Hair

7 Key Tips From a Bearded Fellow to Reduce Ingrown Hairs

A few tricks to keep your hair happy after a shave

Share

A wise man once said, “A beard is like a pet I don’t want to have – I have to groom it, take care of it, but it would feel wrong to just get rid of it.” And like all pets, beards too can be a bit of a nuisance at times. Pseudofolliculitis barbae goes by a few names; “razor bumps” or “ingrown hairs” and is a common condition in those who remove their facial hair. Though it is more common in males, females are also susceptible to the condition.[1,2] Pseudofolliculitis barbae refers to ingrown hairs of the facial region but can occur in any region of skin in which hair removal is implemented.[2] Those of us who have had experience with ingrown hairs know all too well how uncomfortable they can become, both physically and socially. It is for this reason we’ve complied salient information in hopes to help you learn what causes ingrown hairs and how you can avoid them.

 

What is an Ingrown Hair and Why Does it Happen?

Quick background on how a hair sits in the skin

To better understand what ingrown hairs are and why they happen, we must first understand the anatomy of our skin and hair follicles. The skin is composed of three layers, the outermost layer is known as the epidermis, then there is the dermis, and the deepest layer of skin is known as the hypodermis or subcutaneous fascia.[3] The hair follicle (the structure responsible for growing and housing hair) originates at the surface of the epidermis and extends down into the deep layers of the dermis.[3,4] It is at this deep layer in the dermis that the hair follicle dilates into the hair bulb – the base where cell proliferation is the highest and pushes the newly formed hair outward towards the epidermis.[4]

Pseudofolluculitis barbae darkbumps on the neck

Credit: Army Medical Department

Here is what happens after shaving

During shaving, we have a tendency to stretch our skin while passing a razor over it - effectively causing two things to occur. The first is the production of sharp-ended hair, and the second is the retraction of that sharp ended hair back into the hair follicle once the skin is no longer taught. As you can imagine, this sharp ended hair now has the possibility to pierce the skin in several ways to cause an ingrown hair:

  • Transfollicular penetration: the sharp hair can curl and turn into the side of the hair follicle and pierce into the skin rather than growing out of the skin leading to the bumps seen with ingrown hairs.[1,5]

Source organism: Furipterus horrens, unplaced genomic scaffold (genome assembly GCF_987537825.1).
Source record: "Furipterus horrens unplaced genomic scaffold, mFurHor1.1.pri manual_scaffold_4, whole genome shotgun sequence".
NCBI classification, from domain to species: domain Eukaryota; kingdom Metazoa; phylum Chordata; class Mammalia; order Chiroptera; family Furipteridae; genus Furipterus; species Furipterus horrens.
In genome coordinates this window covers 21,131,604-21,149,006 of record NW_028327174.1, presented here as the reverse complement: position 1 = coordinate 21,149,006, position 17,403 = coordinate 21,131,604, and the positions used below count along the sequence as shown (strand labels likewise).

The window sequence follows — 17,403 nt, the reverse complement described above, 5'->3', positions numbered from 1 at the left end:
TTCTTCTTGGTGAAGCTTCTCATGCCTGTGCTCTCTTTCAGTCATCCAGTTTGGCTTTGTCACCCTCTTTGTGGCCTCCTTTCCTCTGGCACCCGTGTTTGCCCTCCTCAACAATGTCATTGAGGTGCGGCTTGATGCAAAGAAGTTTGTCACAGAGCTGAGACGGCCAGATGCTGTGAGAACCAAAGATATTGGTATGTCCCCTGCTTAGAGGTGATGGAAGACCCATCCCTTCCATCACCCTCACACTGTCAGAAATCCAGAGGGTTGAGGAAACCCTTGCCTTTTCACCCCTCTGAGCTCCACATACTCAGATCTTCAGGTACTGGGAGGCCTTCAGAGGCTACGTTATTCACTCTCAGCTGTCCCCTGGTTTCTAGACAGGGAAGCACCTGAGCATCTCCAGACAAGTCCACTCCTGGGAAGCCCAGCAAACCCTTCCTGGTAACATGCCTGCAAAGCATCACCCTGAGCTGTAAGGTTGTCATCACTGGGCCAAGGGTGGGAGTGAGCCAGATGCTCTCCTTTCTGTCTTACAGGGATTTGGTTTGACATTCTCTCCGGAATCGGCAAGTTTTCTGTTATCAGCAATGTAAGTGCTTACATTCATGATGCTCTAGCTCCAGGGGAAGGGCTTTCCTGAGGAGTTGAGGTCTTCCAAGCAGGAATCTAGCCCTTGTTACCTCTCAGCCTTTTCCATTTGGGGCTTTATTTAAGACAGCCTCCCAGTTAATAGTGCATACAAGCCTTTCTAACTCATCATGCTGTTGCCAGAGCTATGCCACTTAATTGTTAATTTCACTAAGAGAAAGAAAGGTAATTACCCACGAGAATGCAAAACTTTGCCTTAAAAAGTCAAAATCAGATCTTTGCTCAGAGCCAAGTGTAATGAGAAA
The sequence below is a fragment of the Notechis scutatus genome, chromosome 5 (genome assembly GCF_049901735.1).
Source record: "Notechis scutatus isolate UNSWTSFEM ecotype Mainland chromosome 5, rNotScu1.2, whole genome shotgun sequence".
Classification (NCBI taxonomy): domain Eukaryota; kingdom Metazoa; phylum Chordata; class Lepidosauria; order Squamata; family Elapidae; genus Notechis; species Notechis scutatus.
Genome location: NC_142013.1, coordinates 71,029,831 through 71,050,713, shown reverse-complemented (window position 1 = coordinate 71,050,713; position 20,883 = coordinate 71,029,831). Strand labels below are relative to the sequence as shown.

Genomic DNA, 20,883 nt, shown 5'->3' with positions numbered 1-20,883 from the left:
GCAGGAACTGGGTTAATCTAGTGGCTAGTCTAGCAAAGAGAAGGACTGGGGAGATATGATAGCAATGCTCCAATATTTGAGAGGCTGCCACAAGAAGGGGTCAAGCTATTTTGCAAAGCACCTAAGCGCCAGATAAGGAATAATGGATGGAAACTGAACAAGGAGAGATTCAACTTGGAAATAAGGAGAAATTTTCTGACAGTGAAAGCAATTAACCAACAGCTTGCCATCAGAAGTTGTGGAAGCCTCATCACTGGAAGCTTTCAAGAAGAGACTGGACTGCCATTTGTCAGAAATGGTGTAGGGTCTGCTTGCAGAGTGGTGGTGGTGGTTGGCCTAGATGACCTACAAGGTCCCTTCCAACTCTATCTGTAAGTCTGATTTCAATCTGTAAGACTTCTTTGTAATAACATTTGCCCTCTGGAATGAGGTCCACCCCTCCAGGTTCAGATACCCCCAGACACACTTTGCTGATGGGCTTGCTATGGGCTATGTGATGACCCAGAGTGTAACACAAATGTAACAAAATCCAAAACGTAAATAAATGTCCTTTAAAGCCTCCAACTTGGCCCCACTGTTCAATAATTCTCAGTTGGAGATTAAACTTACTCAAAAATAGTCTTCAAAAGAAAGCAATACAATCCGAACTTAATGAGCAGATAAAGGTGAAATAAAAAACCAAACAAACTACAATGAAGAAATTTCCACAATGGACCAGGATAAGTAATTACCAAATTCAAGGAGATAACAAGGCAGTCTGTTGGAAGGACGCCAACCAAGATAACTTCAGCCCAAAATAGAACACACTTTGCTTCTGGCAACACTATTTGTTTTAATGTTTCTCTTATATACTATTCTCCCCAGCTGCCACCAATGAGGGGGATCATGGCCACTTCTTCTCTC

• Extrafollicular penetration: Sharp hair has successfully exited the follicular orifice, but loops back and penetrates into the skin.[1,5]

Though it seems like ingrown hairs are an inevitable outcome of shaving - there are alternative grooming methods that can be utilized to limit the number of ingrown hairs we experience, all while still allowing us to look gorgeous.

 

Who is At Risk?

Individuals who have coarse and tightly curled hair are more likely to experience pseudofolliculitis barbae. Specifically, the disorder is most commonly seen in individuals with African, Hispanic, and Middle Eastern ancestry, though the condition may occur in any population in which curled hair is common. As mentioned before, pseudofolliculitis barbae tends to occur more frequently in men than women, but any race and any gender has the potential to be affected.[1,6]

 

1. Stop Shaving, Start Trimming

The title of this section says it all. By discontinuing removal of the hair for a month, it allows hair to grow to a length that is unlikely to penetrate the skin.[6] Letting hair grow has historically been the treatment of choice for pseudofolliculitis barbae.[7] But it is easy to understand why growing out one’s facial hair may not appeal to all of us, so instead, use an electric trimmer that keeps the hair at least 1mm in length (a length longer than razor shaves). By using an electric trimmer and keeping the hair at an appropriate length it reduces the risk of developing ingrown hairs.[1] 

 

2. Shower First, Shave After

It has been recommended that individuals shave after a warm bath. The warm water helps to soften the hair and reduces the number of sharp edges formed during shaving. After a hot shower, a diligent pre-shave regimen is crucial. Incorporating a warm compress and a mild cleanser -followed by generous amounts of shaving cream left on for 10 minutes further softens the hair and also aids in preventing the generation of sharp-ended hairs while shaving. As a final note, it has been suggested that one should rinse the razor blade with warm water after each stroke in order to prevent the traction that occurs from hair build within the razor.[1,6]

 

3. Shave With the Hair and Not Against the Grain

An additional key point is to shave in a direction that is parallel to how the hair is growing, rather than going against the grain or at an angle, again, effectively limiting the production of sharp-tipped hair is crucial.[8]

 

4. Sometimes Less is More